September 12, 2018


Bureau of Agricultural Development and Resource Conservation 

The Connecticut Department of Agriculture (DoAg) recently helped ensure that five Connecticut farms will remain in agricultural use in perpetuity.

Recent closings on the Butler Farm in New Hartford, the Polek Family Farm in Enfield, the Shepard Farm in South Windsor, Cheetham White Oak Farm in Stonington, and the Spalding Farm in Woodstock brings the total number of farms preserved by DoAg in 2018 to nine. Preservation was made possible through the purchase of development rights (PDR) for these farmlands.

PDR involves placing a permanent restriction on the deed of a property that limits its use to agriculture only. The farm remains in private ownership and continues to pay property taxes. The program is voluntary and gives farmers a realistic alternative to selling off their land for residential, industrial, or other commercial development.

The development rights of two parcels of the Shepard Farm were purchased and deed recorded on July 26, 2018 in the town of South Windsor.  Both parcels, one 53 acres and the other 48 acres, consist of Connecticut River Valley soils, which are classified as prime or important farmland soils.

“The Connecticut River Valley contains some of the best agricultural soils in the country,” said DoAg Commissioner Steven K. Reviczky.  “South Windsor’s history is steeped in the fertility of this land.  Preserving the best of the best soils for future generations to farm is critical to maintaining a high quality of life for the community and entire state of Connecticut.”

Commissioner Reviczky thanked the Shepard family, the town, and legislators during an August 29, 2018, ceremony on one of the two parcels, which is located at the easterly side of Main Street and the southerly side of Pleasant Valley Road in South Windsor.

The farm has four tobacco sheds and the historic Adler-Dobkin warehouse on Main Street and is currently used to produce a variety of crops.

“This is an important piece of property we are actually getting to put into play in terms of forever,” remarked South Windsor Deputy Mayor Andrew Paterna. “And that’s a really powerful word.”

The town of South Windsor contributed $245,500, and the state of Connecticut $462,254, to purchase the development rights from the landowners.

Preservation of the 86-acre Butler Farm was finalized in the town of New Hartford on August 9, 2018, upon recording of the deed. The total purchase was $436,050, with the state contributing $239,827, the town of New Hartford contributing $171,223, and Connecticut Farmland Trust $25,000.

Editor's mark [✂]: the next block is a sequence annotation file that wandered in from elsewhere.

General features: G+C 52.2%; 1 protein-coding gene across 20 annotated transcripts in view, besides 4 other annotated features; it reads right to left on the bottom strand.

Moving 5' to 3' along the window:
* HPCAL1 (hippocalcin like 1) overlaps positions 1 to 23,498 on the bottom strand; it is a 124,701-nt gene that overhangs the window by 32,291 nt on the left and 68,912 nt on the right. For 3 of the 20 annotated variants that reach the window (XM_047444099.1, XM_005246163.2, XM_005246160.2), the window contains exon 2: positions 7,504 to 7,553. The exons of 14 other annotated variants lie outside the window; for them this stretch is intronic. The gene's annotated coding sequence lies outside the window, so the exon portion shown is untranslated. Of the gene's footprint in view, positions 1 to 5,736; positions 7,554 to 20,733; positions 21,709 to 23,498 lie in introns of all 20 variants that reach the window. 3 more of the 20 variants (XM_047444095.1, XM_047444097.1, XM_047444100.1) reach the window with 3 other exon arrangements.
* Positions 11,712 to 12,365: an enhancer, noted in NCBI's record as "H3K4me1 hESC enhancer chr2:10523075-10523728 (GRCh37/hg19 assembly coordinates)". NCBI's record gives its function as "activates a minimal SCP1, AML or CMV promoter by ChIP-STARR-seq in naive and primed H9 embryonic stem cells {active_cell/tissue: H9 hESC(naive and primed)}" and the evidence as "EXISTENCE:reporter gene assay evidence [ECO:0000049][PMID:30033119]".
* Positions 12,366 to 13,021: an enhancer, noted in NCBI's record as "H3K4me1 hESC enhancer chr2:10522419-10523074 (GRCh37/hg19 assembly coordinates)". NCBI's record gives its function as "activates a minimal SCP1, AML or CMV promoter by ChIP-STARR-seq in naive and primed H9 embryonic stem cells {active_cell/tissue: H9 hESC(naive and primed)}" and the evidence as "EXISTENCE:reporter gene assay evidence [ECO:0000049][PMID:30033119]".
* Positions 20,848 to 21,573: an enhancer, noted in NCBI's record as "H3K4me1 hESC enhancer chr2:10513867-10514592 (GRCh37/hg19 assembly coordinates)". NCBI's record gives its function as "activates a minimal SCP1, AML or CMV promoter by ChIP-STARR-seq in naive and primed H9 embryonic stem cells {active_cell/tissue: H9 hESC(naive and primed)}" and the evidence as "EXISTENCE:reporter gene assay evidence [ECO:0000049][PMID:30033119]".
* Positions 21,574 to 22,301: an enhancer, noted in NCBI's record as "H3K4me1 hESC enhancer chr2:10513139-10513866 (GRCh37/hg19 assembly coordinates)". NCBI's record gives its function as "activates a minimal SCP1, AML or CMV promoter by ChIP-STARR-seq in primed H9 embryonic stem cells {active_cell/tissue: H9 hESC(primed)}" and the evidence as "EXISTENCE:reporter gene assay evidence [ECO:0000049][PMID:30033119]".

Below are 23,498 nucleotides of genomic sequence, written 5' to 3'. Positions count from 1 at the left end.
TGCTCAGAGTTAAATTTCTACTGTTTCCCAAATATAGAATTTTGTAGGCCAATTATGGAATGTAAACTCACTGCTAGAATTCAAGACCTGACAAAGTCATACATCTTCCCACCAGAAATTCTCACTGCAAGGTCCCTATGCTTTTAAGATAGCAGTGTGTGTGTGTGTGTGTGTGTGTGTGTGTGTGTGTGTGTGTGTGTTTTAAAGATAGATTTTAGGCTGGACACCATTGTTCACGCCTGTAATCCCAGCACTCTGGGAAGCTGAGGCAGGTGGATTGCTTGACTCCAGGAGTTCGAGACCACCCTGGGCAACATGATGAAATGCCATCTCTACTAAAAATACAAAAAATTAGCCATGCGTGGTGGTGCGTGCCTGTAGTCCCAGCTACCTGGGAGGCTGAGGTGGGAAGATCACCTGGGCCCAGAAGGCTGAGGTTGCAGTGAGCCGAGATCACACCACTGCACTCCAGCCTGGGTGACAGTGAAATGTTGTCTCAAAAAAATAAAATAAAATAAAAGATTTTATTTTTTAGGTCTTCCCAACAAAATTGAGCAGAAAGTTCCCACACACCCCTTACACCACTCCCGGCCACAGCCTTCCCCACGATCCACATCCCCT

The Butler Farm is the second farm preserved through DoAg’s Community Farms Preservation Program in 2018. The Community Farms Preservation Program was created through Public Act 08-174 and began as a pilot in 2011. This program is designed to preserve smaller farms of local economic importance with a demonstrated level of community support.

The town of New Hartford is also establishing a recreational path and providing access along the Farmington River, outside the agricultural easement area. In 2013 and 2014, matching funds through DoAg’s Farmland Restoration Program (FLRP) helped restore some of the farm’s fields back to production.  Those fields are used by Gresczyk Farms to grow vegetables.

The PDR for the 55-acre Polek Family Farm was deed recorded July 24, 2018, in the town of Enfield.  The total cost for preservation of the farm was $443,200 with the U.S. Department of Agriculture’s Natural Resources Conservation Service (NRCS) contributing $249,900 through the Agricultural Lands Easement (ALE) Program.

The state of Connecticut has successfully applied for millions of dollars in federal funds annually for PDR through the ALE Program. DoAg has partnered with NRCS to leverage a total of $1,714,829 in federal contributions through the ALE Program so far this year.

Preservation of the 184-acre Cheetham White Oak Farm was finalized on March 28, 2018, when the deed was recorded in the town of Stonington. NRCS will contribute $396,253 of the $774,480 total PDR amount, with the state share coming to $378,227, or $2,051 per acre.

Most recently the 82-acre Spalding Farm in Woodstock was preserved. The total PDR was $271,029, $3,300 per acre. This project received an NRCS contribution of $135,515, through the ALE Program.